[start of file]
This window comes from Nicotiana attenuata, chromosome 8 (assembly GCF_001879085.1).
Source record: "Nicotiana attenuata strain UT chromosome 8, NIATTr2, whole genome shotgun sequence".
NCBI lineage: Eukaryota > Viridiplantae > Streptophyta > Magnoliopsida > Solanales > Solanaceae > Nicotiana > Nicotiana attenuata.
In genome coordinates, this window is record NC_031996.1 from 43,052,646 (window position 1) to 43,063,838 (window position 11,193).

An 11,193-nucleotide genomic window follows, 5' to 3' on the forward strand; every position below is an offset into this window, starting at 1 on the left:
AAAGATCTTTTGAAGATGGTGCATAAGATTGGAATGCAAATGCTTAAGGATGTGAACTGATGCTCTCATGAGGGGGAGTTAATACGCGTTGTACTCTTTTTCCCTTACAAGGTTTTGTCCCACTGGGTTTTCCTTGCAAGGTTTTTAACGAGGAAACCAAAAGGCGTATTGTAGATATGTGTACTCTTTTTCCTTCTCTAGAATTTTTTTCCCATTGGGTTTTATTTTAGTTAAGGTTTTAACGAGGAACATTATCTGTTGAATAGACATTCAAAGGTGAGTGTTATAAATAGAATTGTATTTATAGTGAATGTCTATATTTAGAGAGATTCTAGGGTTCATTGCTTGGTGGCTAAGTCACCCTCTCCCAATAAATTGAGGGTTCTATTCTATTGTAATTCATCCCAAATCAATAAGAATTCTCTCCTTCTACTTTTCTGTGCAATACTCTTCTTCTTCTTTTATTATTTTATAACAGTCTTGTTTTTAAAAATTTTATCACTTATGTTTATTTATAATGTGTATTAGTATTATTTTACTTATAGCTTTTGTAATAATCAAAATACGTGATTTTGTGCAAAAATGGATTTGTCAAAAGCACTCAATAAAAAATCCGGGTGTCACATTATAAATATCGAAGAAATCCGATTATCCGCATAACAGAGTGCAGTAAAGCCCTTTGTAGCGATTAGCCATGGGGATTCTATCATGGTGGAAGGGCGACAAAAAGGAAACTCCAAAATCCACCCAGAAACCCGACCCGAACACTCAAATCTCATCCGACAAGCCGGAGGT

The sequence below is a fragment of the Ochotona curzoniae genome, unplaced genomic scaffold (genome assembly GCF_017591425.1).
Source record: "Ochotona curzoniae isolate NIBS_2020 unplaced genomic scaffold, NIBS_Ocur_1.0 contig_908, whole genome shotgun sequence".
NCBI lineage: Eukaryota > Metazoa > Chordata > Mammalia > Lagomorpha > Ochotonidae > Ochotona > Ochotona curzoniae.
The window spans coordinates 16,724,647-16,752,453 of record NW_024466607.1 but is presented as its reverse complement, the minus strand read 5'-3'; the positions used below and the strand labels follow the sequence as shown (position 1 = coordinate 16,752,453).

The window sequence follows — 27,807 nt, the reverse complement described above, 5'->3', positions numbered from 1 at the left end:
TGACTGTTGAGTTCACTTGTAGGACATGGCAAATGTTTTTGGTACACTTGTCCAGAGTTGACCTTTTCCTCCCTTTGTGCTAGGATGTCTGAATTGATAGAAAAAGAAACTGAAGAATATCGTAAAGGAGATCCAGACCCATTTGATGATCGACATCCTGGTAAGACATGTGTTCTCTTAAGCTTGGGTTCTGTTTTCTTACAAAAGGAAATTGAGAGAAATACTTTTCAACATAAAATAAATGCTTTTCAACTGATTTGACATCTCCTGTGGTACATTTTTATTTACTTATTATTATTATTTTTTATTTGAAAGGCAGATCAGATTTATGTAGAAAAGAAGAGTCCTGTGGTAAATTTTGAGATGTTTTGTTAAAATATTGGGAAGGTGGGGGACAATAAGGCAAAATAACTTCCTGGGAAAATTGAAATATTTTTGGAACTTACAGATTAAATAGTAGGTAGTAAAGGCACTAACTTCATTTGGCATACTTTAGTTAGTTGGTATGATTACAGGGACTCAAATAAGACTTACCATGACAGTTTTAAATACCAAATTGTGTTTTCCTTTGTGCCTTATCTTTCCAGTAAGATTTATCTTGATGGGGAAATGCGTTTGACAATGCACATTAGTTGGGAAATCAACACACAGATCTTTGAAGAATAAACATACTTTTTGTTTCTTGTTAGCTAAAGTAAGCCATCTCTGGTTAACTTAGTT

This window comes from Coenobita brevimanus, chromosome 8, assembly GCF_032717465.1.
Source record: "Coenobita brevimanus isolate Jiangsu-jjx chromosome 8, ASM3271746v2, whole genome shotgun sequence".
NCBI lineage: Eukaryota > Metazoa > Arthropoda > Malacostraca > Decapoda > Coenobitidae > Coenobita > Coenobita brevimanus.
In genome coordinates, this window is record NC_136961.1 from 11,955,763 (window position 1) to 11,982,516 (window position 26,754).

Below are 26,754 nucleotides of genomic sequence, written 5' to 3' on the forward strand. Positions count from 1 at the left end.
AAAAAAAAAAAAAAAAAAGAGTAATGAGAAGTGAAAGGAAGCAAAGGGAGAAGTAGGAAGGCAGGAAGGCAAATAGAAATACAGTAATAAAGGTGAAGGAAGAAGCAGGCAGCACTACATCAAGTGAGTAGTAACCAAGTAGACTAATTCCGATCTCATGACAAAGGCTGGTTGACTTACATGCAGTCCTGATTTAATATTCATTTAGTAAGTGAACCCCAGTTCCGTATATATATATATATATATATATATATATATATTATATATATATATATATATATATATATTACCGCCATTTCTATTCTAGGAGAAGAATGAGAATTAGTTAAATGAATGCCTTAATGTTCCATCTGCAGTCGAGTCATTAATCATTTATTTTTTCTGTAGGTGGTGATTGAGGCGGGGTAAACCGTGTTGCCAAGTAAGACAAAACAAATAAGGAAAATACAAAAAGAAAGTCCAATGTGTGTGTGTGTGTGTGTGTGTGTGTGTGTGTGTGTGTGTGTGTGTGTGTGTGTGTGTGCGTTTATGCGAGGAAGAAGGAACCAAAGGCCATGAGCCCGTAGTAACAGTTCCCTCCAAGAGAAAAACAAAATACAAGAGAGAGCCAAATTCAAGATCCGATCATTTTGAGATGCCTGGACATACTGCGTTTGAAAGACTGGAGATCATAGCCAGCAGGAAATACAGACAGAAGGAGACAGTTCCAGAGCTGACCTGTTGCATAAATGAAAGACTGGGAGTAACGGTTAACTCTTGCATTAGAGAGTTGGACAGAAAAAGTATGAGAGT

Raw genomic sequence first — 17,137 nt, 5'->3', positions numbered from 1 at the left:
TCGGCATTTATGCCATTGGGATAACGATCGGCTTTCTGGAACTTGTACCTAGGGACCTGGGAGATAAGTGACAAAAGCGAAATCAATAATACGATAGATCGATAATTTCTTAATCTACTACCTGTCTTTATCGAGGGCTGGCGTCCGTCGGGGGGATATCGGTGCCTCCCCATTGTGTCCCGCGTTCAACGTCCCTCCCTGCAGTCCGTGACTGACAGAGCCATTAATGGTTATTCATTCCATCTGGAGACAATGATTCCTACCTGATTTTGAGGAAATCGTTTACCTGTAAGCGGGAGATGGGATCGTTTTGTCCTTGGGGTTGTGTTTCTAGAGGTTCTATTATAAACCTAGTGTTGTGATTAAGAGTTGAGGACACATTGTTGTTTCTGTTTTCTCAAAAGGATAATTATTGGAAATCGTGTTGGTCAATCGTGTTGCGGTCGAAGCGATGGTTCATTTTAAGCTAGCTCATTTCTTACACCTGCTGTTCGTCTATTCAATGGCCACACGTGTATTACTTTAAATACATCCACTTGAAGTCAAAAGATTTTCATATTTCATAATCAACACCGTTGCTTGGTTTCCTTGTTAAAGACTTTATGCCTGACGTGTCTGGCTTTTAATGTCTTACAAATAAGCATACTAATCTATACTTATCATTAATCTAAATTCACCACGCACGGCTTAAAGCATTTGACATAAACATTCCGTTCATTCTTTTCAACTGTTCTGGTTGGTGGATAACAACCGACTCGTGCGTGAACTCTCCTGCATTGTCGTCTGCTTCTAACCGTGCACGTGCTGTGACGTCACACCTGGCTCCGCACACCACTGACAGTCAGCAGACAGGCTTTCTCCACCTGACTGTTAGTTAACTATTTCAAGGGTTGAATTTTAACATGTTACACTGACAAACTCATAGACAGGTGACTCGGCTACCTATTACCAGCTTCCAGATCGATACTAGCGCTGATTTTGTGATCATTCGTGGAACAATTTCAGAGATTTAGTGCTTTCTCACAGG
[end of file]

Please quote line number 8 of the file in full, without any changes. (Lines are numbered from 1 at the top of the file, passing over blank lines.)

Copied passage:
Source record: "Ochotona curzoniae isolate NIBS_2020 unplaced genomic scaffold, NIBS_Ocur_1.0 contig_908, whole genome shotgun sequence".